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Why there is hope in the fight to end violence against women

Here at the UN, and across the world, we are celebrating those who are working to protect women and girls and defend their human rights.

Why there is hope in the fight to end violence against women

Young women shouting while protesting for equal rights against sky

Photo courtesy of Shutterstock

This post was originally written and published on November 22 by Sima Bahous, the Under-Secretary-General of the United Nations and Executive Director of UN Women.

Thursday (November 25) marks the International Day for the Elimination of Violence against Women.

Here at the UN and across the world, we are celebrating those who are working to protect women and girls and defend their human rights.


And we welcome new partners — governments, organizations, institutions, community groups, people everywhere — to join us, raise your voices and work together to transform lives, not only during the 16 Days of Activism, but every day.

Violence against women is a global crisis. In all of our own neighbourhoods, there are women and girls living in danger. Around the world, conflict, climate-related natural disasters, food insecurity and human rights violations are exacerbating violence against women.

More than 70 per cent of women have experienced gender-based violence in some crisis settings. And in countries, both rich and poor, gender prejudice has fuelled acts of violence toward women and girls.

Violence against women often goes unreported, silenced by stigma, shame, fear of the perpetrators and fear of a justice system that does not work for women.

The Covid-19 pandemic, with all its isolation and distancing, has enabled unseen violence: a second, shadow pandemic of violence against women and girls, where they often found themselves in lockdown with their abusers. In all corners of the world, helplines for violence against women saw an increase in reports.

The human rights of women — including the right to security, dignity, equality and justice — are core principles of international law. And we know that the leadership and safety of women, in all their diversity, plays a vital role in economic progress, community welfare, children's health and education, and more.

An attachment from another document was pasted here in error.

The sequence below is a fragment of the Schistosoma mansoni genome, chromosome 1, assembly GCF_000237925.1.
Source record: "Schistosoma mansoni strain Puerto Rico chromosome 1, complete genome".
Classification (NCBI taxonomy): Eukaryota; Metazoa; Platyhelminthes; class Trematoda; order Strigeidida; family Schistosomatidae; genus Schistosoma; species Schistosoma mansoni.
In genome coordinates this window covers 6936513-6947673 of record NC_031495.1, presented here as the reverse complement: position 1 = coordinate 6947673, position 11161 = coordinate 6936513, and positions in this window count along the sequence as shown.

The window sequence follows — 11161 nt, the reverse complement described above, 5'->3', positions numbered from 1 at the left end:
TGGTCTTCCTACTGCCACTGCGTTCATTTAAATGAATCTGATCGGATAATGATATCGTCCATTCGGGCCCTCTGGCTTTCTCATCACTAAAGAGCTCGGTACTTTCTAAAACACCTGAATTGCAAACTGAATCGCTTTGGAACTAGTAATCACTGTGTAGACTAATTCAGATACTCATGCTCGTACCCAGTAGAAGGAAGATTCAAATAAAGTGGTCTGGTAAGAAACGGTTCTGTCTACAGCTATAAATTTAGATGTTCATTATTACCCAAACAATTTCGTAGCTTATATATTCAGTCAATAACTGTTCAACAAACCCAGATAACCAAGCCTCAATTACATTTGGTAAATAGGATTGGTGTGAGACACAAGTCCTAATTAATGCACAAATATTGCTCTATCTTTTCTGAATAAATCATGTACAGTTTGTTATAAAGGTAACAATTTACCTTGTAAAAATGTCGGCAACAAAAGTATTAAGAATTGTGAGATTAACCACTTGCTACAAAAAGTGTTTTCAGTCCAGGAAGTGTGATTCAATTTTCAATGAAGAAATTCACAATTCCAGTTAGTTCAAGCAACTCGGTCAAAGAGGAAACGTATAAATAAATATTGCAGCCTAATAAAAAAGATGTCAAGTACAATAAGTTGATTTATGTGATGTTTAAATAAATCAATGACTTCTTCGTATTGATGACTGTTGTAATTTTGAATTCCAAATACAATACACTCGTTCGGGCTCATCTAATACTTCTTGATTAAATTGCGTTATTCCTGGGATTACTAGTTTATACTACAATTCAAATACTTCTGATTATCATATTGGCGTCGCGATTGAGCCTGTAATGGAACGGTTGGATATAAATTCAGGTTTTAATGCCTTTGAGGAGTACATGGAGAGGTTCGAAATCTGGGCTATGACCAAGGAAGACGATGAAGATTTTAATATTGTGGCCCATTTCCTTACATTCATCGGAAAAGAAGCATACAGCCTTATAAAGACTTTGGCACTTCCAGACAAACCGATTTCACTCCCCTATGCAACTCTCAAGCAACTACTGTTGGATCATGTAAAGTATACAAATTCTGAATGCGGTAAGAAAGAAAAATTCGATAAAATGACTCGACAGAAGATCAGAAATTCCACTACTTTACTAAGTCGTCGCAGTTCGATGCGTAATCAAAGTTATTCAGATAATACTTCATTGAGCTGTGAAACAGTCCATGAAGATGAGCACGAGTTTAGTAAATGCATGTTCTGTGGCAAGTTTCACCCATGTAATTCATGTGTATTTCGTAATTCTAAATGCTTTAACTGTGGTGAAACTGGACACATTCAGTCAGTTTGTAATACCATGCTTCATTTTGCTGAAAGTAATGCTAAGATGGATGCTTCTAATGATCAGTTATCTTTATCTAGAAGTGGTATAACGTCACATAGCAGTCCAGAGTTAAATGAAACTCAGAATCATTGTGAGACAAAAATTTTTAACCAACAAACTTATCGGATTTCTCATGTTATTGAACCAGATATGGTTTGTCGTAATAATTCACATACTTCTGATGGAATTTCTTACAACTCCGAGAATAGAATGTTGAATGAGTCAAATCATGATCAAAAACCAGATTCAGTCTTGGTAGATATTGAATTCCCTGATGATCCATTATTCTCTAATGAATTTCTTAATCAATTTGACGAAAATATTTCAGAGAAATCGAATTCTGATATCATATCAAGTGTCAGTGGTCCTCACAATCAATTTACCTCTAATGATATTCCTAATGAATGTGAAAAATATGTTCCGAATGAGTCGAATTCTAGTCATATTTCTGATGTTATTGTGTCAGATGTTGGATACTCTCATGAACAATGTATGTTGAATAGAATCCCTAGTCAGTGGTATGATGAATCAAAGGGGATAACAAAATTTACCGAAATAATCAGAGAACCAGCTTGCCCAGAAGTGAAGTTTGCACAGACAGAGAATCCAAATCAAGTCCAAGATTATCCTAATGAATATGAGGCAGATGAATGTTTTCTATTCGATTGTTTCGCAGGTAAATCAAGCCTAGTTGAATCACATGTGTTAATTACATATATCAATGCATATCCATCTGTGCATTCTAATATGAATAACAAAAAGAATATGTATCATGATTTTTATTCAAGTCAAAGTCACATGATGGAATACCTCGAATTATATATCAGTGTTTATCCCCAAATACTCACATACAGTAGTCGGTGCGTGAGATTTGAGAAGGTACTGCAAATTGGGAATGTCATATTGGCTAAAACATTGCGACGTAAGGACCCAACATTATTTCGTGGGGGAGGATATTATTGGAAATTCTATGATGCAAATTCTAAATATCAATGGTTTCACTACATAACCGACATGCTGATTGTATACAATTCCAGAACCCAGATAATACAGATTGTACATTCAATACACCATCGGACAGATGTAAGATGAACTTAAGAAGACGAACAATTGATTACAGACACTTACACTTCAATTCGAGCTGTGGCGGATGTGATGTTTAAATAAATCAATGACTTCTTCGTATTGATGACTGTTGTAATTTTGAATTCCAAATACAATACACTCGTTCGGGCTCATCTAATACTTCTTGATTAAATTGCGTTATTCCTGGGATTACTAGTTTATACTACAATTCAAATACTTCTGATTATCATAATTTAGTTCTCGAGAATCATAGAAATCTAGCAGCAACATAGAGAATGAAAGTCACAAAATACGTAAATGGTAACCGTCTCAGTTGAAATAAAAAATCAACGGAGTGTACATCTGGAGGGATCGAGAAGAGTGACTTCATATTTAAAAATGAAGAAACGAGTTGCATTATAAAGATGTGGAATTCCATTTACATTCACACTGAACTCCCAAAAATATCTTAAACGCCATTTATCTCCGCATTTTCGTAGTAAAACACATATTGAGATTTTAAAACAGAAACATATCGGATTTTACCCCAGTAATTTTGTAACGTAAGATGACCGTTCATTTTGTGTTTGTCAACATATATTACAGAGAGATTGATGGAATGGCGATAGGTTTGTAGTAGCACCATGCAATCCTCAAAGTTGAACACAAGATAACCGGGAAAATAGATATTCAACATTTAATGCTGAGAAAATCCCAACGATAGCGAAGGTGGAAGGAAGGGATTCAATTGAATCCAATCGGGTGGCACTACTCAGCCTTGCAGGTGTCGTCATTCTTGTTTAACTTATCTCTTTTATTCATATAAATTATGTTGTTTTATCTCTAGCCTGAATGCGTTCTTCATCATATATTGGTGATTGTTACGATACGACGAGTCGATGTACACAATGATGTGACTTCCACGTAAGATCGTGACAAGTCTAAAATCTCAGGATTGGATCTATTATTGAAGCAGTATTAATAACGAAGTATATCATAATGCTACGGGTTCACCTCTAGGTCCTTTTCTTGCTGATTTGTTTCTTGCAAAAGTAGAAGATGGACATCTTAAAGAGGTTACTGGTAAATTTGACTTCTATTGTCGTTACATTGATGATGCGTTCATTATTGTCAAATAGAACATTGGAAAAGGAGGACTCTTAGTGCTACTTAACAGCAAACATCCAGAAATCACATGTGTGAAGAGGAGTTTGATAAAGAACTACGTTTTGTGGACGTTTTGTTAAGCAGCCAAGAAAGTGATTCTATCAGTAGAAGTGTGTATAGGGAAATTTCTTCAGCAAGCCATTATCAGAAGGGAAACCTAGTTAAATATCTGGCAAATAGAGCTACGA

All human life benefits when women's human rights are upheld, and we all suffer when those rights are abused.

But there is hope. In recent years, much has been much achieved to prevent and reduce violence against women and girls. The challenge now is to expand global efforts and make a difference in more lives.

We must ensure that essential services are available and accessible to women of all ages. We need to support environments, online and off, in which women can participate safely in decision-making.

New opportunities are opening. Last summer, as part of a USD 40 billion commitment to the women and girls of the world, the Generation Equality Forum launched the Action Coalition on Gender-based Violence.

The Coalition brings together a wide array of women's groups and others: youth, civil society, faith-based institutions, philanthropy, private sector, international organizations and UN Member States.

There will be concrete financial and policy commitments, and scaled-up initiatives in critical areas: survivor support services, legal frameworks and more resources for grass-roots organizations.

The International Day for the Elimination of Violence also opens some exciting hopes. It begins the annual "16 Days against Gender-Based Violence," a series of events aimed at creating real change.

For 2021, the theme is, "Orange the World: End Violence Against Women Now!". "Orange" symbolizes a brighter future, free of violence. I welcome and urge you to participate.

Women's groups and concerned people everywhere have been vital to the progress that has been made. Going forward, together, we can make life better and brighter for many more girls and women across the world.

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